I did a phone interview last week with Control director Anton Corbijn. I’m not going to describe our chat except to call it easy from start to finish. Nothing remarkable in that, but pleasant all the same.

Control star Sam Riley, director Anton Corbijn at the film’s very first press conference in Cannes last May

I didn’t mention a nagging thought to Corbijn, which is that a film as fine and top-notch as Control — the toast of ’07 Cannes Film Festival, one of the finest rock-music dramas ever made, easily one of the most beautiful black-and-white films of the last 40-plus years — is somehow diminished by opening in a couple of piddly-ass theatres in New York and Los Angeles. This is a film that demands crowds, noise, kleig lights, after-parties.

I’m especialy deflated that it’s debuting here at the Nuart, a place that always manage to diminish the impact of a film due to its small screen and cavern-like shape. Perhaps it’ll be shifted to the Landmark megaplex after the first week.

A naitve of Strijen, a town in southern Holland, Corbijn’s primary rep is that of a rock band photographer. He began his photography career in the mid ’70s before gradually moving into music videos in the early ’90s and then, two years ago, feature directing with Control, which I’ve now seen three times and which seems to improve with each viewing.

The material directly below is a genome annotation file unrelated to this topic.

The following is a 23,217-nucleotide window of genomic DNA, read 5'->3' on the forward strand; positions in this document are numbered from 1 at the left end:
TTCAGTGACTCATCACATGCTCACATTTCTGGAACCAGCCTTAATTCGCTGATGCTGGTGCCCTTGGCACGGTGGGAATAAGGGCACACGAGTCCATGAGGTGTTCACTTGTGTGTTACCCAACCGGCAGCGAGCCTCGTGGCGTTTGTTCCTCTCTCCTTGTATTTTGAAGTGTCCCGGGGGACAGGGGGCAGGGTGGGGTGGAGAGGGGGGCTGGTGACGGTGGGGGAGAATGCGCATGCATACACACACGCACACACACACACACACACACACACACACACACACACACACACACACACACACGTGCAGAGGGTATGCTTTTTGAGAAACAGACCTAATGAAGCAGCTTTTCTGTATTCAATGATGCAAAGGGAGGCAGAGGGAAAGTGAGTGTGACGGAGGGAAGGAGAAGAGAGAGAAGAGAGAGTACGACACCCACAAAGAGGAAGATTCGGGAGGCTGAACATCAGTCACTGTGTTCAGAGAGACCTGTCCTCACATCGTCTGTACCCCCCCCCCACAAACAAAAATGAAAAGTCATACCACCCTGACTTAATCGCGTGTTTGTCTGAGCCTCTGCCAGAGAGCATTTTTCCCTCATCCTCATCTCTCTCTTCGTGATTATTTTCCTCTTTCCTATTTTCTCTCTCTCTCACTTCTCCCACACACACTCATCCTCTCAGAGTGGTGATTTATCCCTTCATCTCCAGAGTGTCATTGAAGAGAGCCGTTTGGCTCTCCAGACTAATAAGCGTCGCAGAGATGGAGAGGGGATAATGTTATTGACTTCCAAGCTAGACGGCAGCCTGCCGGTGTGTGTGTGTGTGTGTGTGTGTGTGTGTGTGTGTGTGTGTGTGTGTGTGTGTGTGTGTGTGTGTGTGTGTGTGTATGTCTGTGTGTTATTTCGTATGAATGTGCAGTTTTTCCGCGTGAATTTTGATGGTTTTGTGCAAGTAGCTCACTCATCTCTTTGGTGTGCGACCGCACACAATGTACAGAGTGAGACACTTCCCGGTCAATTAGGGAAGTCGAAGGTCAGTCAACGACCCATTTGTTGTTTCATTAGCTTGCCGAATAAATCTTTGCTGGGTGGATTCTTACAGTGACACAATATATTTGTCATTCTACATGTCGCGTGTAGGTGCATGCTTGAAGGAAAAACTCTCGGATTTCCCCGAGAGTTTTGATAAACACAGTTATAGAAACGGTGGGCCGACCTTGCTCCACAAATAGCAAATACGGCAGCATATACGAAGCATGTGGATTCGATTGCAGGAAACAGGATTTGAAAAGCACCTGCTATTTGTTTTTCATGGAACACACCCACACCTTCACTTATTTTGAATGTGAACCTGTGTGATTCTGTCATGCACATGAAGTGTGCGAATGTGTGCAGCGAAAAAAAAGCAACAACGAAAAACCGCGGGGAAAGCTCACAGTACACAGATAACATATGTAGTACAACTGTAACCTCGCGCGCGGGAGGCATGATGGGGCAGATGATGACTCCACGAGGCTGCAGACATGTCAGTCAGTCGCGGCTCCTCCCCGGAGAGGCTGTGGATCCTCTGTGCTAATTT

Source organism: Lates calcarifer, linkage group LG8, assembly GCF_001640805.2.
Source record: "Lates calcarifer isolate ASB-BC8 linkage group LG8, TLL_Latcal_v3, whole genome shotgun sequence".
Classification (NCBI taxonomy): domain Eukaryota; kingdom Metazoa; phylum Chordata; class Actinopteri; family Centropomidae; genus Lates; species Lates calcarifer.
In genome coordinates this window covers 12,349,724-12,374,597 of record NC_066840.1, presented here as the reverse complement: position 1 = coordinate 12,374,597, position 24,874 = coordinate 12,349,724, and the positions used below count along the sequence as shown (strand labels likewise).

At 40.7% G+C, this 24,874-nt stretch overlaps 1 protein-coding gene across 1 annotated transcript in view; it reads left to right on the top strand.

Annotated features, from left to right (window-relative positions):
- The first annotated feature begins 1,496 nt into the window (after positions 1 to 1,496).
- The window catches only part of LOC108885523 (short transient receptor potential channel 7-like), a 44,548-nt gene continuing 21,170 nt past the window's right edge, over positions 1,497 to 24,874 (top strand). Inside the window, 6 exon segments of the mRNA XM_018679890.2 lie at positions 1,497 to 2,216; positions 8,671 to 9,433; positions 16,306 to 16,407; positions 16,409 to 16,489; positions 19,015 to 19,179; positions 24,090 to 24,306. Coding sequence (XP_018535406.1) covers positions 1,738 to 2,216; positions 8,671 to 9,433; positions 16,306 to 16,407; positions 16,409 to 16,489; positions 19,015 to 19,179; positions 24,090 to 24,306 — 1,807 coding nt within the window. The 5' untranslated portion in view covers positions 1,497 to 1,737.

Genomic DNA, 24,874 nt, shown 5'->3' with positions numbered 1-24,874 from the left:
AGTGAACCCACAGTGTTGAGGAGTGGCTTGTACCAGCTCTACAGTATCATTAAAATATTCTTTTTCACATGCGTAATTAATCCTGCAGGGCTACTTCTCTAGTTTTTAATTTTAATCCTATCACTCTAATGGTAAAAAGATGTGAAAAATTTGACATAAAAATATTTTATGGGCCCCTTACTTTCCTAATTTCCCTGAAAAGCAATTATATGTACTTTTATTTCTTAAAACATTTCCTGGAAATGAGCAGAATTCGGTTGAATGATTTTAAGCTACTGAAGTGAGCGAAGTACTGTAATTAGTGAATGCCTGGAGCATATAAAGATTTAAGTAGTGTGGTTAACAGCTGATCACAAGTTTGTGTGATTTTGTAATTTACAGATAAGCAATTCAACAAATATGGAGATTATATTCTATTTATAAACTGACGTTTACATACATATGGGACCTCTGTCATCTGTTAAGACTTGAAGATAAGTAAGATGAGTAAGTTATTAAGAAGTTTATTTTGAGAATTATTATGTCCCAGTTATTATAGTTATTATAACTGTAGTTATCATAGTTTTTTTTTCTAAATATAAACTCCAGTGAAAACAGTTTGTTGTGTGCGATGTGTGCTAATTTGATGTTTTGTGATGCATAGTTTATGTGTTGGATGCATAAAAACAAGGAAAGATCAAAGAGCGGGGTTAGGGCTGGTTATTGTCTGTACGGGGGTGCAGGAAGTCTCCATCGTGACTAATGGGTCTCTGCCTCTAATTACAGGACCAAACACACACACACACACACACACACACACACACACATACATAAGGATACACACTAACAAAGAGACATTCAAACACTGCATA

Corbijn’s visual style is defined on his Wikipedia page as follows: “Corbijn tends to favor a rawer look, often in black-and-white. His subjects appear to be calm and far removed from everyday life. His photographs show raw emotion. His influential style of black-and-white imagery with stark contrasts on grainy film (sometimes referred to as ‘overcooked’) has been imitated and copied in such extent that it has become a rock cliché and a vital part of the visual language in the 1990s.” This, visually, is pretty much what you get when you watch Control.

I began by asking Corbijn whether any color shots had been taken during the shooting of Control, and he said nope. The monochromatic palette of the film is so dominating that I found myself wanting, perversely, a kind of aesthetic counterbalance to wade into.

Here’s the British website for Control (it’s stunning how the Weinstein Co. refuses to create websites for its releases) and the mp3 of our discussion. Watch the trailer if you haven’t seen it. Corbijn says he definitely intends to make another film, which of course is good news.